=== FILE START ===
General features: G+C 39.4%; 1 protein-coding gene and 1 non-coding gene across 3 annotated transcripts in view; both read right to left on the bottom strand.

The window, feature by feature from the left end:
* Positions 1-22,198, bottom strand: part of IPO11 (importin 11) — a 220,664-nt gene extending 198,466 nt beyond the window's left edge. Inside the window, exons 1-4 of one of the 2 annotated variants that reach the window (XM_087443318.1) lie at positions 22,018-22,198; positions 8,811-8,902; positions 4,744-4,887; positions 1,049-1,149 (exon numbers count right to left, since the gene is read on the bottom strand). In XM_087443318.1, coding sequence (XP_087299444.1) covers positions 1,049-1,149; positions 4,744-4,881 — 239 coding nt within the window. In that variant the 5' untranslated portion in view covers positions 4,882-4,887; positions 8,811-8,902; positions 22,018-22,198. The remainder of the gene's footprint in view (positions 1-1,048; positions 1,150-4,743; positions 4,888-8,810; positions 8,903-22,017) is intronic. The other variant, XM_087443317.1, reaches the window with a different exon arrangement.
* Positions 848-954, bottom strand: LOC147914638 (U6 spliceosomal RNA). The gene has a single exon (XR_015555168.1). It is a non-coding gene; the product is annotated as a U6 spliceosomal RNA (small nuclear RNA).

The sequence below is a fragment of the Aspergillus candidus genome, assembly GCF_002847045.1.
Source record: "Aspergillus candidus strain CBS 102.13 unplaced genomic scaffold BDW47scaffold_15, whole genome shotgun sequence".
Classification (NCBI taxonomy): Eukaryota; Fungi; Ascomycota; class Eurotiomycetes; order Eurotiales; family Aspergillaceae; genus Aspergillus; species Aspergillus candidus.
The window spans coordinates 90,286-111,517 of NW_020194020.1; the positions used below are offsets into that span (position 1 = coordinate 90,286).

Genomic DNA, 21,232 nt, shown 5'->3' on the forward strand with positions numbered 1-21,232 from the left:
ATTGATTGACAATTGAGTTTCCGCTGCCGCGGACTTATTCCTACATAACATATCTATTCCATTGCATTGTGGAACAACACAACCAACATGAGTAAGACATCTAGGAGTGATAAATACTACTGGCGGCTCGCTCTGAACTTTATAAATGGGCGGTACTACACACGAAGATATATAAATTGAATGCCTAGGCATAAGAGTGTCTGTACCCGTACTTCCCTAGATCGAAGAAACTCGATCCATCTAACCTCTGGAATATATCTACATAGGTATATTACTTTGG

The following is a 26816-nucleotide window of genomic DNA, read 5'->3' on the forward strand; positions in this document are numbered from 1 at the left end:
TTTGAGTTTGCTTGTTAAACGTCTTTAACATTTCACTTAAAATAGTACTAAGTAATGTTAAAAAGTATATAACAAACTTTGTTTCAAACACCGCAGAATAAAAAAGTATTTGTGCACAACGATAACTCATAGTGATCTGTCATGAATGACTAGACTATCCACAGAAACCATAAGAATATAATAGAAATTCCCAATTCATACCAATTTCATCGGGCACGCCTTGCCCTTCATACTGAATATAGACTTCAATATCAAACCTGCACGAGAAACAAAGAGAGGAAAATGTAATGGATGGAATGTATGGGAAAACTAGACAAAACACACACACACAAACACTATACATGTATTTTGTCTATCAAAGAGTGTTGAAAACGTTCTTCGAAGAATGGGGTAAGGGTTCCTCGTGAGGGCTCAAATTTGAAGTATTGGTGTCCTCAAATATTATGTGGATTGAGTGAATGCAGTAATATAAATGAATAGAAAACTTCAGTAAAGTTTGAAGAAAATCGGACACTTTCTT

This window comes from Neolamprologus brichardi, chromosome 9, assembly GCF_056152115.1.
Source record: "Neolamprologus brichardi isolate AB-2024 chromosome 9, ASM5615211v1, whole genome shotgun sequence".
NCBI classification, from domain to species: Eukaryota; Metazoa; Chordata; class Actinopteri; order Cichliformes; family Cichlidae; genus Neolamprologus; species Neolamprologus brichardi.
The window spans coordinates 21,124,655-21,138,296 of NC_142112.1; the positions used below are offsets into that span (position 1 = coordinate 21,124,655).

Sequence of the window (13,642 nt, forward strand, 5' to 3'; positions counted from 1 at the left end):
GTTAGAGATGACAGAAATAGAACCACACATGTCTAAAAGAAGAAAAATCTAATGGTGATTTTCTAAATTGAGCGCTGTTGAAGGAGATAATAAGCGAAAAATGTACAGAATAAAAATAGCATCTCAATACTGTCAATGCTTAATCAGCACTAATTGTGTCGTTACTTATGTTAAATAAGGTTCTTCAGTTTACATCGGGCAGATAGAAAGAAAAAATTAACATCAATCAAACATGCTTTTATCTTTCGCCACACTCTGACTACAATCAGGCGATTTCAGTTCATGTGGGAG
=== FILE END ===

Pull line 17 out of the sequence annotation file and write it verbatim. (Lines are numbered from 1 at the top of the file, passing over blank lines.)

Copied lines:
Sequence of the window (13,642 nt, forward strand, 5' to 3'; positions counted from 1 at the left end):